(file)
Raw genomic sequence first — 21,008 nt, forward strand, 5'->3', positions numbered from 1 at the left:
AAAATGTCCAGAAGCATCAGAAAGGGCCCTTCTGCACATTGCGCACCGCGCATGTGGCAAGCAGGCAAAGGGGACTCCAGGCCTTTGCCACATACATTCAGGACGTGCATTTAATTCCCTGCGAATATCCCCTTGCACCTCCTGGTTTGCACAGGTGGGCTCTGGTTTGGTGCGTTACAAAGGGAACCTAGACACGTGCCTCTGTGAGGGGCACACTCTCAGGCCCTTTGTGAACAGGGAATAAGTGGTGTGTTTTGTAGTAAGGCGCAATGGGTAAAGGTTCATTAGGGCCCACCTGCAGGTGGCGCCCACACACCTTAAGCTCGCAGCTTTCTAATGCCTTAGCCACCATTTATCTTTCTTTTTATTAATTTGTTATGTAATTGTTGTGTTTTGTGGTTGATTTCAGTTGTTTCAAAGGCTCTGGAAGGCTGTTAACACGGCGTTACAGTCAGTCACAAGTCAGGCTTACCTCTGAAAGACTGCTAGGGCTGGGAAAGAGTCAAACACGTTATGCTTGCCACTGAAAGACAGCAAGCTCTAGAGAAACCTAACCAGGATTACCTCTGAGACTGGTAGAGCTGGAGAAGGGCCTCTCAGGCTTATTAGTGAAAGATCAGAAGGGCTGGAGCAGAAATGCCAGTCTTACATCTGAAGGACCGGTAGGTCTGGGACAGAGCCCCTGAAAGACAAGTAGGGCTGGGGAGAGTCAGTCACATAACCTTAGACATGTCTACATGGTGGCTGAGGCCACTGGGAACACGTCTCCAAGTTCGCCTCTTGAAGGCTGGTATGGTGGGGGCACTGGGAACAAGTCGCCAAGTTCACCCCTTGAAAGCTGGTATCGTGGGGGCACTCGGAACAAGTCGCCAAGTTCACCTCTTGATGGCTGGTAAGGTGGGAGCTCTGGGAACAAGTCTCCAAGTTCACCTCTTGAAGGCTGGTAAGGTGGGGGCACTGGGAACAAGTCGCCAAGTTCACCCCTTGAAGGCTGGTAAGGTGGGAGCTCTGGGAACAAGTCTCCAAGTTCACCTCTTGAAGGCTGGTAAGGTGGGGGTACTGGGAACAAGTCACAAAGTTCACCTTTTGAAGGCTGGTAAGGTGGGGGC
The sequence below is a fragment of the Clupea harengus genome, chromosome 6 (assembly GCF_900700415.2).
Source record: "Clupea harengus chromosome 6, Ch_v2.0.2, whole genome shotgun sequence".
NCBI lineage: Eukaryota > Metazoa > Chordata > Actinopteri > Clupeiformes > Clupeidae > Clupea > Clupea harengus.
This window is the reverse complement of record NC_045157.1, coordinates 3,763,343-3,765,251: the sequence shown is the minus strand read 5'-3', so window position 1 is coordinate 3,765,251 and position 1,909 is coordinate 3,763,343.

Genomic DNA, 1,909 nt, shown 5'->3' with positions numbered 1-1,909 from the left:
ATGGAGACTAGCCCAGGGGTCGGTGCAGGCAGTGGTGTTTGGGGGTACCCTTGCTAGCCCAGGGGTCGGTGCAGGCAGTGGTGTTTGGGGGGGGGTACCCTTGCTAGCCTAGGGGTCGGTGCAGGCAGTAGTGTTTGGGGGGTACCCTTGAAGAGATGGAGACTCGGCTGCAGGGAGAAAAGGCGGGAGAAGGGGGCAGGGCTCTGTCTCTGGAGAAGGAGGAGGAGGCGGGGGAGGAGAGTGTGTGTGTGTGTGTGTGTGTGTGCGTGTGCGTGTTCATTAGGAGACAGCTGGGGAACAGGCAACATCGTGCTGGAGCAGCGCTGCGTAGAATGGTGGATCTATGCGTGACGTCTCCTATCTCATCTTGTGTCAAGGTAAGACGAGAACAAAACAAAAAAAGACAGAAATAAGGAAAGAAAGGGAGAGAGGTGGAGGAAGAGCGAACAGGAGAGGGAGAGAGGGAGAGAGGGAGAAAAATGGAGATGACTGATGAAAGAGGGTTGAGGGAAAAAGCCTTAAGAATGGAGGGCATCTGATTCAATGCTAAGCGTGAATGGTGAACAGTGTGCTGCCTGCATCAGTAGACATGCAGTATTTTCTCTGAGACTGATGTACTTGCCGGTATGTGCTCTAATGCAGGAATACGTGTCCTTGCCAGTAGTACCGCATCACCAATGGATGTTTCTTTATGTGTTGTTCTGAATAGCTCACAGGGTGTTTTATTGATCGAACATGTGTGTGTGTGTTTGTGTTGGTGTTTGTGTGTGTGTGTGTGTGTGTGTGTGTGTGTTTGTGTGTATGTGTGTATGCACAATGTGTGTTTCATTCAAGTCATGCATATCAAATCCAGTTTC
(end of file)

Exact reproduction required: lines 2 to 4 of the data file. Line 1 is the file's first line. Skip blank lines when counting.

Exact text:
AAAATGTCCAGAAGCATCAGAAAGGGCCCTTCTGCACATTGCGCACCGCGCATGTGGCAAGCAGGCAAAGGGGACTCCAGGCCTTTGCCACATACATTCAGGACGTGCATTTAATTCCCTGCGAATATCCCCTTGCACCTCCTGGTTTGCACAGGTGGGCTCTGGTTTGGTGCGTTACAAAGGGAACCTAGACACGTGCCTCTGTGAGGGGCACACTCTCAGGCCCTTTGTGAACAGGGAATAAGTGGTGTGTTTTGTAGTAAGGCGCAATGGGTAAAGGTTCATTAGGGCCCACCTGCAGGTGGCGCCCACACACCTTAAGCTCGCAGCTTTCTAATGCCTTAGCCACCATTTATCTTTCTTTTTATTAATTTGTTATGTAATTGTTGTGTTTTGTGGTTGATTTCAGTTGTTTCAAAGGCTCTGGAAGGCTGTTAACACGGCGTTACAGTCAGTCACAAGTCAGGCTTACCTCTGAAAGACTGCTAGGGCTGGGAAAGAGTCAAACACGTTATGCTTGCCACTGAAAGACAGCAAGCTCTAGAGAAACCTAACCAGGATTACCTCTGAGACTGGTAGAGCTGGAGAAGGGCCTCTCAGGCTTATTAGTGAAAGATCAGAAGGGCTGGAGCAGAAATGCCAGTCTTACATCTGAAGGACCGGTAGGTCTGGGACAGAGCCCCTGAAAGACAAGTAGGGCTGGGGAGAGTCAGTCACATAACCTTAGACATGTCTACATGGTGGCTGAGGCCACTGGGAACACGTCTCCAAGTTCGCCTCTTGAAGGCTGGTATGGTGGGGGCACTGGGAACAAGTCGCCAAGTTCACCCCTTGAAAGCTGGTATCGTGGGGGCACTCGGAACAAGTCGCCAAGTTCACCTCTTGATGGCTGGTAAGGTGGGAGCTCTGGGAACAAGTCTCCAAGTTCACCTCTTGAAGGCTGGTAAGGTGGGGGCACTGGGAACAAGTCGCCAAGTTCACCCCTTGAAGGCTGGTAAGGTGGGAGCTCTGGGAACAAGTCTCCAAGTTCACCTCTTGAAGGCTGGTAAGGTGGGGGTACTGGGAACAAGTCACAAAGTTCACCTTTTGAAGGCTGGTAAGGTGGGGGC
The sequence below is a fragment of the Clupea harengus genome, chromosome 6 (assembly GCF_900700415.2).
Source record: "Clupea harengus chromosome 6, Ch_v2.0.2, whole genome shotgun sequence".